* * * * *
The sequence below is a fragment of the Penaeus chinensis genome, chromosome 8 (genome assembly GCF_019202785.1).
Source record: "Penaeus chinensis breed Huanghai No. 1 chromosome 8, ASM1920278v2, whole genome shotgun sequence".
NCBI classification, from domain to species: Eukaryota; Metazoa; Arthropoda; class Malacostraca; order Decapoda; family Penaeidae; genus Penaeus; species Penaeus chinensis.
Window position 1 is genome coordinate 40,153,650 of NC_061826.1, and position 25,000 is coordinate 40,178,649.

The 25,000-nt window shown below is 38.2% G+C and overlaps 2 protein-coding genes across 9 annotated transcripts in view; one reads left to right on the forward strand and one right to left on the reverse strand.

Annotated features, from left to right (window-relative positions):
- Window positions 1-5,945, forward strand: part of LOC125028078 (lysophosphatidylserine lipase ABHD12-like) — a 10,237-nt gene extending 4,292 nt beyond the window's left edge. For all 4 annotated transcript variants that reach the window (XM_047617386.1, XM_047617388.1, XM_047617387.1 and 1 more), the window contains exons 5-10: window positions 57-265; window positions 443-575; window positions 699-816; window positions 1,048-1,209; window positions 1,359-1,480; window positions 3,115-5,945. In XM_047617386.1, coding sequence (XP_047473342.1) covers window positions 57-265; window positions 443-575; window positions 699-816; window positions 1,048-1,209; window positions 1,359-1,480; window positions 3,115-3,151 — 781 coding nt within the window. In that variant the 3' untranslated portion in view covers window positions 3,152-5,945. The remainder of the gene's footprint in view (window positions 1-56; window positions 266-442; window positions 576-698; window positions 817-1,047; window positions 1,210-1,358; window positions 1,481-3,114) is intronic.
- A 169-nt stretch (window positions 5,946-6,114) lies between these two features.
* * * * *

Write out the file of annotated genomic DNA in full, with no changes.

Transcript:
The sequence below is a fragment of the Penaeus chinensis genome, chromosome 8 (genome assembly GCF_019202785.1).
Source record: "Penaeus chinensis breed Huanghai No. 1 chromosome 8, ASM1920278v2, whole genome shotgun sequence".
NCBI classification, from domain to species: Eukaryota; Metazoa; Arthropoda; class Malacostraca; order Decapoda; family Penaeidae; genus Penaeus; species Penaeus chinensis.
Window position 1 is genome coordinate 40,153,650 of NC_061826.1, and position 25,000 is coordinate 40,178,649.

The 25,000-nt window shown below is 38.2% G+C and overlaps 2 protein-coding genes across 9 annotated transcripts in view; one reads left to right on the forward strand and one right to left on the reverse strand.

Annotated features, from left to right (window-relative positions):
- Window positions 1-5,945, forward strand: part of LOC125028078 (lysophosphatidylserine lipase ABHD12-like) — a 10,237-nt gene extending 4,292 nt beyond the window's left edge. For all 4 annotated transcript variants that reach the window (XM_047617386.1, XM_047617388.1, XM_047617387.1 and 1 more), the window contains exons 5-10: window positions 57-265; window positions 443-575; window positions 699-816; window positions 1,048-1,209; window positions 1,359-1,480; window positions 3,115-5,945. In XM_047617386.1, coding sequence (XP_047473342.1) covers window positions 57-265; window positions 443-575; window positions 699-816; window positions 1,048-1,209; window positions 1,359-1,480; window positions 3,115-3,151 — 781 coding nt within the window. In that variant the 3' untranslated portion in view covers window positions 3,152-5,945. The remainder of the gene's footprint in view (window positions 1-56; window positions 266-442; window positions 576-698; window positions 817-1,047; window positions 1,210-1,358; window positions 1,481-3,114) is intronic.
- A 169-nt stretch (window positions 5,946-6,114) lies between these two features.